Director/Screenplay – Adam Simon, Based on the Novel by Harry Adam Knight [John Brosnan] and a Treatment by Brosnan, Producer – Mike Elliott, Photography – Keith Holland, Music – Nigel Holton, Visual Effects Supervisor – Alan Lasky, Visual/Makeup Effects – Magical Media Industries (Supervisor – John Carl Buechler), Production Design – Aaron Osborne. Production Company – New Horizons
Diane Ladd (Dr Jane Tiptree), Rafael Sbarge (Doc), Jennifer Runyon (Thrush), Harrison Page (Sheriff Randy Fowler), Ned Bellamy (Fallon), Clint Howard (Friar)
A batch of genetically engineered eggs from the chicken plant in a small Nevada town are shipped out for sale – only to hatch and produce vicious dinosaurs. Doc, an alcoholic night watchman, is dealing with a group of hippie environmentalists from a local commune, when he encounters one of the dinosaurs. He discovers that former biowarfare specialist Dr Jane Tiptree has been working for the chicken plant and has deliberately sent out the eggs, which are now causing women everywhere to become pregnant and give birth to dinosaurs, a scheme that Tiptree has devised to eliminate humankind and allow dinosaurs to inherit the Earth once again.
It is probably uncool for one genre film critic to start taking potshots at another genre critic. That in mind, it is difficult to otherwise talk about the works of John Brosnan. Brosnan wrote several okay books that fall within genre confines – James Bond in the Cinema (1972), Movie Magic: The Story of Special Effects in the Movies (1974), The Horror People (1975) and the fine sf genre study Future Tense (1978). Up until his death in 2005, Brosnan had also been a regular critic and had a running column in the fantastic cinema magazine Starburst from 1977 to the 1990s. Unfortunately, Brosnan’s initially amusing waspish barbs had by the late 1980s fallen to what seemed like a series of incoherent ramblings by a drunk, taking volleys at author James Herbert and Star Trek fans mostly for the hell of it, while also pedantically rambling on about scientific inaccuracies in science-fiction. This culminated in The Primal Screen (1992), Brosnan’s follow-up to Future Tense, which must be singularly the worst genre study this author has ever purchased, lacking any of the academicism of Brosnan’s earlier work and steeped in a scathing cynicism that disconnectedly rambled from one film to the next.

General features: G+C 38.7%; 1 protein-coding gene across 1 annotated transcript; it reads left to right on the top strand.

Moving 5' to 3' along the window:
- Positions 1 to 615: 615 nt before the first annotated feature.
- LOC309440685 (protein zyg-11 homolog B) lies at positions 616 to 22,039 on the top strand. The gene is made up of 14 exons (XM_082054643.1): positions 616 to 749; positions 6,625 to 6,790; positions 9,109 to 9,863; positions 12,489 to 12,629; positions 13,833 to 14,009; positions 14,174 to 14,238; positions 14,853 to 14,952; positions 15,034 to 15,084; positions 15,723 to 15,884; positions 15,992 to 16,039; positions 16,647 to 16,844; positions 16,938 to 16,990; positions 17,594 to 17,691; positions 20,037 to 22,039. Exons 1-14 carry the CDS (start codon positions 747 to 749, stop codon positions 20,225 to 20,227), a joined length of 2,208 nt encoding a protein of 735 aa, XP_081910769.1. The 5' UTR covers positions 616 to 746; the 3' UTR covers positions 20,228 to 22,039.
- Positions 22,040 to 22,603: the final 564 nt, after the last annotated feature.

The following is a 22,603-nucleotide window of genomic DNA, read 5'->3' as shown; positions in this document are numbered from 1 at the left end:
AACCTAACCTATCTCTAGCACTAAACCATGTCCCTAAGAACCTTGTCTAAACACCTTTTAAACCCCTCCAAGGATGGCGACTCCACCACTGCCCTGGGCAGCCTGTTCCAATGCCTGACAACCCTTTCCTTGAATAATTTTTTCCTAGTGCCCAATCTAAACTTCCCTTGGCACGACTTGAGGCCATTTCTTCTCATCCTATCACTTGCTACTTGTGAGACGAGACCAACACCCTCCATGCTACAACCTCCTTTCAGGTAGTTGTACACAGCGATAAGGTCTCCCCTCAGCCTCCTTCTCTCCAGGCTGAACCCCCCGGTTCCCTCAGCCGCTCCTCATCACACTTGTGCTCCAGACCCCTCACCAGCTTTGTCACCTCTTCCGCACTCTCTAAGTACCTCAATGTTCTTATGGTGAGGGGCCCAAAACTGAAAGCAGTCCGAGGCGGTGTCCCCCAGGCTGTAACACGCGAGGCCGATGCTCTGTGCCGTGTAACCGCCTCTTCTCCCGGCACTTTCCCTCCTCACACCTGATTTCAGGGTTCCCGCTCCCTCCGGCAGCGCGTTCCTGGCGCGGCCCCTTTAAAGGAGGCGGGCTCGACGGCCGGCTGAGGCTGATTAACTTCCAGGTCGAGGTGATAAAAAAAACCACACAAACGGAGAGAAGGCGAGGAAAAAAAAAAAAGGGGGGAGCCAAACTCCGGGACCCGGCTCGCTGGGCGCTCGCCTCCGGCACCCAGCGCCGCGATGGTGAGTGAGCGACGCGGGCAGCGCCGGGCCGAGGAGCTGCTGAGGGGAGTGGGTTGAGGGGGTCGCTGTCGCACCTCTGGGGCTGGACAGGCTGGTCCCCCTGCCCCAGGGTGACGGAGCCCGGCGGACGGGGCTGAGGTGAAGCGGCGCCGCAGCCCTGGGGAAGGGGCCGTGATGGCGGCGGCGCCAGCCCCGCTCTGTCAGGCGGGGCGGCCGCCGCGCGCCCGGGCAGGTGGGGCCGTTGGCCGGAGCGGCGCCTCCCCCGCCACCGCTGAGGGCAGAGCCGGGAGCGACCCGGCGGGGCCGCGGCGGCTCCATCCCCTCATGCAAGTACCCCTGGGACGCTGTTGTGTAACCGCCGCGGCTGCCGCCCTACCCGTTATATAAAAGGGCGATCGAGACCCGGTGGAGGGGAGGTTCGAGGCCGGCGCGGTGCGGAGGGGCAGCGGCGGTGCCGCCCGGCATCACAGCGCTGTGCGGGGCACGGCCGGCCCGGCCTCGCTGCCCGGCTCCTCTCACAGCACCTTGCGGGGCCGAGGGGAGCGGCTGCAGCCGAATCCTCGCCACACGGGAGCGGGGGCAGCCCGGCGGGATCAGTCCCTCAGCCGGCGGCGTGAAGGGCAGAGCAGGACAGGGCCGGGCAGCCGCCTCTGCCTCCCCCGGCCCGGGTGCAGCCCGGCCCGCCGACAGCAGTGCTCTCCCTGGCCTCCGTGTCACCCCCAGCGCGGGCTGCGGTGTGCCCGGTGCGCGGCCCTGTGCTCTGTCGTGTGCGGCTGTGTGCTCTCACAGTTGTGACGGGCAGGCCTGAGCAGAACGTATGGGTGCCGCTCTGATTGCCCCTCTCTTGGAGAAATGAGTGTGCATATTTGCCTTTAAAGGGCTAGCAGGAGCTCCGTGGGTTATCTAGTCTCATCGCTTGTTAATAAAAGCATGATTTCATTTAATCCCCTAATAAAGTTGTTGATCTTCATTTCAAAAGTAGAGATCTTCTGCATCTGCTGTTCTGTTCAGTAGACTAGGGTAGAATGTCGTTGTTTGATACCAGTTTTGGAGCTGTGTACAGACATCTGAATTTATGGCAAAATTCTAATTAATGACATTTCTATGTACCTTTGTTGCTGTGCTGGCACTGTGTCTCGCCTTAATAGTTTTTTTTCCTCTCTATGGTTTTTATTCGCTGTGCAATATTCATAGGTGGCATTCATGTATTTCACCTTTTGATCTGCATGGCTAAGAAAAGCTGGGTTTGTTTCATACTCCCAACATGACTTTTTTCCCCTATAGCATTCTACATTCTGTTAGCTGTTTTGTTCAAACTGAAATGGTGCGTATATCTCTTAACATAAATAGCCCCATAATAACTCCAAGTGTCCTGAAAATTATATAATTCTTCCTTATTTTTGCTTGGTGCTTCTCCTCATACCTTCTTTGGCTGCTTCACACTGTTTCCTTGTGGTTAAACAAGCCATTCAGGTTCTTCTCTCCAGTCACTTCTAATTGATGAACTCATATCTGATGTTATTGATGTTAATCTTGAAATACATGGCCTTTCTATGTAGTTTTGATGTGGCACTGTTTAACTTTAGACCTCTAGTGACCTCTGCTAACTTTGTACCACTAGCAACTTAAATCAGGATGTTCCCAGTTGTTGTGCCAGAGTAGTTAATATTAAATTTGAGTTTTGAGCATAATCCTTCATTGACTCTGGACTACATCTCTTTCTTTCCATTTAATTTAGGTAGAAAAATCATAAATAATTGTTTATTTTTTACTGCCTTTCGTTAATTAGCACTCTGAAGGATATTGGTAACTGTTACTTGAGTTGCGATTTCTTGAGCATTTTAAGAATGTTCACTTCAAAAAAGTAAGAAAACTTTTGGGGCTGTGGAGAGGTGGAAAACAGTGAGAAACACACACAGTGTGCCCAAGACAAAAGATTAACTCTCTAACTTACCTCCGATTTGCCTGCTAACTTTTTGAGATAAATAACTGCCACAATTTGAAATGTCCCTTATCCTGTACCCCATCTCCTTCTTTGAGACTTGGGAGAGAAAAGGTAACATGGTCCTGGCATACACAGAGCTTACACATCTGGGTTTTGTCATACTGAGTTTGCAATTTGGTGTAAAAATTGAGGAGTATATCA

At the same time, Brosnan made a living writing various original science-fiction works and tv novelisations. Under the pseudonym Harry Adam Knight (the spelling of the initials seems are intentional and demonstrate the clear contempt that Brosnan has of his audience), Brosnan wrote a number of horror novels and several of these were adapted into films. Though not necessarily any fault of Brosnan’s, these all ended up as cheap ripoffs of other films – this adaptation of Carnosaur (1984) was followed by Beyond Bedlam/Nightscare (1994), which was mounted as a B-budget rip-off of both The Silence of the Lambs (1991) and A Nightmare on Elm Street (1984); and Proteus (1995) for which Brosnan wrote the script, which was a cheap ripoff of The Thing (1982).
Carnosaur has been mounted as a cheap ripoff of Jurassic Park (1993). There is no question about it, no matter how much Roger Corman wanted to grandstand and talk about how Carnosaur the novel had been written before Jurassic Park ever came out. (It was published in 1984). Half the film competently drags Jurassic Park down to the level of a B movie with director Adam Simon throwing in a high gore content. However, the film’s credibility is shot in by the usual ridiculously immobile puppet effects of John Carl Buechler’s Magical Media Industries, which also provided the even worse effects for the other Jurassic Park ripoff the same year, Charles Band’s Prehysteria (1993). This is particularly noticeable when it comes to the climax with Rafael Sbarge facing off against a dinosaur with a bulldozer. If the same sequence had been conducted with Industrial Light and Magic effects, one could imagine it having been a titanic struggle of mythic proportions but Buechler’s effects make it look like a Tonka Toy fighting a dinosaur hand puppet.
What make Carnosaur laughable is its mid-film jumping of tracks into a completely different film where it develops as a plague outbreak take with cliche images of an ominous military clampdown a la The Crazies (1973). What transports it into the realm of the spectacularly tacky is its mad scientist scheme – where Diane Ladd conceives a plot to release genetically-engineered household eggs, which hatch dinosaurs but also impregnate every fertile female and cause them to give birth to dinosaurs, all in order to kill off the human species and allow dinosaurs to repopulate the earth. When it comes to scenes of the military sitting around discussing the construction of artificial wombs in order to preserve the human species, the film descends into the realms of the utterly laughable. Diane Ladd, who was badly slumming it here, has a scene of laughable ignominy, succumbing to her own infection and giving birth in a gory mess, looking on with a mother’s adoring eyes as another ludicrous Buechler puppet emerges from between her legs.
Roger Corman produced two sequels:– Carnosaur 2 (1995) and Carnosaur 3: Primal Species (1996).
Director Adam Simon began with the fascinatingly weird reality bender Brain Dead/Paranoia (1990) for Roger Corman and went onto the horror documentary The American Nightmare (2000). Simon also wrote the blaxploitation homage Bones (2001) and The Haunting in Connecticut (2009), as well as created/produced the tv series Salem (2014-7).
Full film available online here:-